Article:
• Hunter Cresswell

When the going gets tough, the tough get growing

By Hunter Cresswell


With panic buying, empty shelves in grocery stores and the scarcity of certain food items such as flour, the pandemic has brought food security concerns to the forefront, causing many to try and become more self-sustaining by growing their own food. As a result, seeds and plant starts are in higher demand this spring.


“I’m hearing concerns about food security and wanting to have a little self sufficiency,” Northern Seeds owner Catherine Wallenburg said.


This is Northern Seeds owner Catherine Wallenburg’s ninth season growing and selling seeds. She used to only sell to other seed companies, but she launched her company in Farrellton last year to sell directly to gardeners. Anne-Marie Laplante photo courtesy Northern Seeds

This is Wallenburg’s ninth season growing and selling seeds. She used to only sell to other seed companies, but last year she founded Northern Seeds in Farrellton to sell directly to local gardeners. She started marketing in December and sales have been going very well so far.


“[Sales] have completely exceeded my expectations, that is for sure,” Wallenburg said.

And she’s not the only one who’s noticed this.


“I know from other seed growers [that] sales are up six-fold this year, which is unheard of,” Wallenburg said.


In addition to concerns over food security, she said people are turning to gardening because it is a great family activity and people are stuck at home.


“It’s one of the things we can do that is safe and outdoors,” Wallenburg said.


Richard Williams co-owns Ferme Lève-Tôt with his wife Charlotte Scott and they sell organic produce but also organic plant starts of the same variety as their produce. He said he too has seen more interest this spring in gardening.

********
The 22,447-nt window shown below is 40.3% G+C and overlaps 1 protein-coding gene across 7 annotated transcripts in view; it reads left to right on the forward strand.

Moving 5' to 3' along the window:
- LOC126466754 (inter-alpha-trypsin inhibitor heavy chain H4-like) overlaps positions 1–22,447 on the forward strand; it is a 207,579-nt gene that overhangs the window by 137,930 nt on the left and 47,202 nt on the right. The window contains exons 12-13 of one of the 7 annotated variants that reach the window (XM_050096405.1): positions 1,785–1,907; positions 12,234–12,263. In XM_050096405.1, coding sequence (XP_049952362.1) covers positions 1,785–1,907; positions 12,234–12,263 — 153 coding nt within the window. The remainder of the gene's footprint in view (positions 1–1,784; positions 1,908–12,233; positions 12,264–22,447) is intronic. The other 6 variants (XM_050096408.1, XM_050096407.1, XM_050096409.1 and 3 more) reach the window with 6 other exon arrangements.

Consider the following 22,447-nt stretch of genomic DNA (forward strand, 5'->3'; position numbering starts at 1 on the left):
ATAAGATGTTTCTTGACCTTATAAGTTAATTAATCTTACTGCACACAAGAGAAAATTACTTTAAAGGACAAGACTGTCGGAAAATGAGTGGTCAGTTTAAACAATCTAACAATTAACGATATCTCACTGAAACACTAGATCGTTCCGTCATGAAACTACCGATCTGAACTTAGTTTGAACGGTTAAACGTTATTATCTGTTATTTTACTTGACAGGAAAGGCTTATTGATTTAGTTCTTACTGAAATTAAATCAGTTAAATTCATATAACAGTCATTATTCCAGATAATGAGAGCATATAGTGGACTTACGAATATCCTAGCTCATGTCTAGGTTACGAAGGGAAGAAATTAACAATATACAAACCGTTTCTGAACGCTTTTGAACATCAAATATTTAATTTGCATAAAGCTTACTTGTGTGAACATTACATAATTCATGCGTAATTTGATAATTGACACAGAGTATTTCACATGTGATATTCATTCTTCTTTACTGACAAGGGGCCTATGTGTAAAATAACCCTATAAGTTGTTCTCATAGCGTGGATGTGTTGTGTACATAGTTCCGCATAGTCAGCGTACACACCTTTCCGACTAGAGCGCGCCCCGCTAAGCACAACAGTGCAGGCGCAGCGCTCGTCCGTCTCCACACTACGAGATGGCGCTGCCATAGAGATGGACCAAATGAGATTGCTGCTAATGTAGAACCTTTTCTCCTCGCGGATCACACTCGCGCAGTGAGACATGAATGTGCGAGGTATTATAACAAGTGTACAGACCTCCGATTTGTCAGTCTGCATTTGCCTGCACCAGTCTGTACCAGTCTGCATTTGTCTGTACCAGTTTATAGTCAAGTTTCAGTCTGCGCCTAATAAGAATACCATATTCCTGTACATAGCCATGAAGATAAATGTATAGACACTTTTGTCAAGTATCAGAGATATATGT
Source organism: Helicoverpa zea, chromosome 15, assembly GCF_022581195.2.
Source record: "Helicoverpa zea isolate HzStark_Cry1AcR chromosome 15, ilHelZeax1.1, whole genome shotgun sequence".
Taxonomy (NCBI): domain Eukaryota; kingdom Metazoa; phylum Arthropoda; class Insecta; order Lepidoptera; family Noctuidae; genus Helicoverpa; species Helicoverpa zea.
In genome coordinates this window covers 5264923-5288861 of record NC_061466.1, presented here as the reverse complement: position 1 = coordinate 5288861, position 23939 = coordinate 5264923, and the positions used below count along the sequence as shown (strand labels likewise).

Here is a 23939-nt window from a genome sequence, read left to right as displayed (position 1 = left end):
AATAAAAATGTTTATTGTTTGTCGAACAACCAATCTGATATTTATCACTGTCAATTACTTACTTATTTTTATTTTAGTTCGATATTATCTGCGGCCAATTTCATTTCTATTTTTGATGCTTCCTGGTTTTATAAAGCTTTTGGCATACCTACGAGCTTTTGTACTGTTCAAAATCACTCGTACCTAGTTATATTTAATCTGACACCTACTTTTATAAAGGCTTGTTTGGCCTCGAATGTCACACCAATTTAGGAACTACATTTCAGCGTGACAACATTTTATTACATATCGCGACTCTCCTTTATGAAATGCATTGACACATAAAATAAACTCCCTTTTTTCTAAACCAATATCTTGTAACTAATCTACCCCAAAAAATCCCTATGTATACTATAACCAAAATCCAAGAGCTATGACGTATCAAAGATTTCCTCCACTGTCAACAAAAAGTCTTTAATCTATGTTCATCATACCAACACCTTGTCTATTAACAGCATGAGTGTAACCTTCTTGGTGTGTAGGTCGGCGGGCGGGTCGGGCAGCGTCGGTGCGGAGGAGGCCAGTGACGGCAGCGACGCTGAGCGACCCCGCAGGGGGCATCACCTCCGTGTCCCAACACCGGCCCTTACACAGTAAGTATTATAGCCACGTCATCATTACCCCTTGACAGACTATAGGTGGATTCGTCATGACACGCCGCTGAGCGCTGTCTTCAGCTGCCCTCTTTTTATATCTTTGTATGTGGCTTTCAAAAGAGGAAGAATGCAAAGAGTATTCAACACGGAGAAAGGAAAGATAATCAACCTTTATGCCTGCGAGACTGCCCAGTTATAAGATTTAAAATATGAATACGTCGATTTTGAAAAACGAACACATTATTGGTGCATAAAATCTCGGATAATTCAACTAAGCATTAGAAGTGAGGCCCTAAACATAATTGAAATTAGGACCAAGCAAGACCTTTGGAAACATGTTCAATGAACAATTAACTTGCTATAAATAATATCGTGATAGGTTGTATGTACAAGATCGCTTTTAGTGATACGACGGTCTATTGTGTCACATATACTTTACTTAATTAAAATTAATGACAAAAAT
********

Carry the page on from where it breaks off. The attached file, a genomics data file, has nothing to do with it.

“I think people are more aware of where their food is coming from and there’s been articles about more limited supply,” Williams said.


And it’s not just worried people getting into gardening either.


“At this time, people like the idea of going out in their garden and harvesting a salad,” Williams said.


For Williams and Scott, the pandemic forced them to switch gears on the fly.


For the past 10 years, they’ve sold their seedlings during the first few weeks of the Wakefield Farmers’ Market and over Mother’s Day weekend. In order to fill the demand for their plants, they launched an online store last month.


“Things are going fast, but we have quite a few [seedlings] left,” Williams said.

They’ve already sold more than last year.


Both Williams and Wallenburg offered up some tips for beginner gardeners.


“I recommend people go and check reputable seed companies in the area and see what they say,” he said, explaining that seeds often come with directions.


Also, don’t let establishing seeds dry out, it’s a little late in the season to be planting pepper and eggplant seeds … and the green side goes up usually,” Williams joked about planting seedlings or starts.


To buy Wallenburg’s seeds, visit northernseeds.ca, and to buy Ferme Lève-Tôt’s plants visit fermelevetot.ca.


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